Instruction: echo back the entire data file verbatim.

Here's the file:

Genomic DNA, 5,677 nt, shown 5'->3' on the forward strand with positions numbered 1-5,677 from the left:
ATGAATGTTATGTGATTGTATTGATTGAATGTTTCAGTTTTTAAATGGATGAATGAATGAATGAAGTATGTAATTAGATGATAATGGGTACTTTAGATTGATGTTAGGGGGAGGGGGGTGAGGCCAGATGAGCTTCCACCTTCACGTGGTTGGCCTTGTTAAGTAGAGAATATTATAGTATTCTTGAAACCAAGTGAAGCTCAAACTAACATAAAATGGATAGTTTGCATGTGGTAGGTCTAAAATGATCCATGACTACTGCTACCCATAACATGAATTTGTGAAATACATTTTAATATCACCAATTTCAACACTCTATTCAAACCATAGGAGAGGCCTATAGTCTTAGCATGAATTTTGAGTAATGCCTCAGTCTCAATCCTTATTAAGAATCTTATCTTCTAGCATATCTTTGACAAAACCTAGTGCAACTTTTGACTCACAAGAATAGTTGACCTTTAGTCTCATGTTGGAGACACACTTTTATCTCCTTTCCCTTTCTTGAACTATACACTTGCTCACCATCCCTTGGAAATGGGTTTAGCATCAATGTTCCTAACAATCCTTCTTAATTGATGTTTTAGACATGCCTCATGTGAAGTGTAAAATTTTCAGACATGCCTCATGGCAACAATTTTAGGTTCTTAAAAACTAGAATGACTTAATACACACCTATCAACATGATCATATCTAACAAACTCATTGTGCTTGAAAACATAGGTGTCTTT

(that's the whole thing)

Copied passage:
Genomic DNA, 5,677 nt, shown 5'->3' on the forward strand with positions numbered 1-5,677 from the left:
ATGAATGTTATGTGATTGTATTGATTGAATGTTTCAGTTTTTAAATGGATGAATGAATGAATGAAGTATGTAATTAGATGATAATGGGTACTTTAGATTGATGTTAGGGGGAGGGGGGTGAGGCCAGATGAGCTTCCACCTTCACGTGGTTGGCCTTGTTAAGTAGAGAATATTATAGTATTCTTGAAACCAAGTGAAGCTCAAACTAACATAAAATGGATAGTTTGCATGTGGTAGGTCTAAAATGATCCATGACTACTGCTACCCATAACATGAATTTGTGAAATACATTTTAATATCACCAATTTCAACACTCTATTCAAACCATAGGAGAGGCCTATAGTCTTAGCATGAATTTTGAGTAATGCCTCAGTCTCAATCCTTATTAAGAATCTTATCTTCTAGCATATCTTTGACAAAACCTAGTGCAACTTTTGACTCACAAGAATAGTTGACCTTTAGTCTCATGTTGGAGACACACTTTTATCTCCTTTCCCTTTCTTGAACTATACACTTGCTCACCATCCCTTGGAAATGGGTTTAGCATCAATGTTCCTAACAATCCTTCTTAATTGATGTTTTAGACATGCCTCATGTGAAGTGTAAAATTTTCAGACATGCCTCATGGCAACAATTTTAGGTTCTTAAAAACTAGAATGACTTAATACACACCTATCAACATGATCATATCTAACAAACTCATTGTGCTTGAAAACATAGGTGTCTTT